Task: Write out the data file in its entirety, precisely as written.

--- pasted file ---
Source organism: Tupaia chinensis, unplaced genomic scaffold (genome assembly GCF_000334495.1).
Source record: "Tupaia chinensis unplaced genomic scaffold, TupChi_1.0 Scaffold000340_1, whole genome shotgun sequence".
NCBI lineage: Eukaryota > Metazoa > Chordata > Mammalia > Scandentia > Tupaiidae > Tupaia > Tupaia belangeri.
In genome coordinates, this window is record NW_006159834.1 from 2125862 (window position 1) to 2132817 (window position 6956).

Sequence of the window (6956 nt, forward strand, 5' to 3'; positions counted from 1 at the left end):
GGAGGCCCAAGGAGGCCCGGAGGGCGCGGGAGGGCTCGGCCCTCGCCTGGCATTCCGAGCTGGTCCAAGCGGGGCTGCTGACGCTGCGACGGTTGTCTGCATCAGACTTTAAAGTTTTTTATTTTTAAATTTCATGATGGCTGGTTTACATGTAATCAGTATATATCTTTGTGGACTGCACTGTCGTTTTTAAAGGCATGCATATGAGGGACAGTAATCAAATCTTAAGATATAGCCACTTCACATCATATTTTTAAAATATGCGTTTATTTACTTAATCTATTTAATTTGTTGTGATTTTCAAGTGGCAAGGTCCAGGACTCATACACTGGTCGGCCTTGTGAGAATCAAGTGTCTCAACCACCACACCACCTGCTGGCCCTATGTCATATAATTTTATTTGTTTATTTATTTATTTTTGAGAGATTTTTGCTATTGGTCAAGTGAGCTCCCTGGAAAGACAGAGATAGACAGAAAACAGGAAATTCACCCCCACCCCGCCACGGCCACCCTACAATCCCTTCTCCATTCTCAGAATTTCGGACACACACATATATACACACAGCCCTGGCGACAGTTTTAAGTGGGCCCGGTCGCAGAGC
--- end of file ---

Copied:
Source organism: Tupaia chinensis, unplaced genomic scaffold (genome assembly GCF_000334495.1).
Source record: "Tupaia chinensis unplaced genomic scaffold, TupChi_1.0 Scaffold000340_1, whole genome shotgun sequence".
NCBI lineage: Eukaryota > Metazoa > Chordata > Mammalia > Scandentia > Tupaiidae > Tupaia > Tupaia belangeri.
In genome coordinates, this window is record NW_006159834.1 from 2125862 (window position 1) to 2132817 (window position 6956).

Sequence of the window (6956 nt, forward strand, 5' to 3'; positions counted from 1 at the left end):
GGAGGCCCAAGGAGGCCCGGAGGGCGCGGGAGGGCTCGGCCCTCGCCTGGCATTCCGAGCTGGTCCAAGCGGGGCTGCTGACGCTGCGACGGTTGTCTGCATCAGACTTTAAAGTTTTTTATTTTTAAATTTCATGATGGCTGGTTTACATGTAATCAGTATATATCTTTGTGGACTGCACTGTCGTTTTTAAAGGCATGCATATGAGGGACAGTAATCAAATCTTAAGATATAGCCACTTCACATCATATTTTTAAAATATGCGTTTATTTACTTAATCTATTTAATTTGTTGTGATTTTCAAGTGGCAAGGTCCAGGACTCATACACTGGTCGGCCTTGTGAGAATCAAGTGTCTCAACCACCACACCACCTGCTGGCCCTATGTCATATAATTTTATTTGTTTATTTATTTATTTTTGAGAGATTTTTGCTATTGGTCAAGTGAGCTCCCTGGAAAGACAGAGATAGACAGAAAACAGGAAATTCACCCCCACCCCGCCACGGCCACCCTACAATCCCTTCTCCATTCTCAGAATTTCGGACACACACATATATACACACAGCCCTGGCGACAGTTTTAAGTGGGCCCGGTCGCAGAGC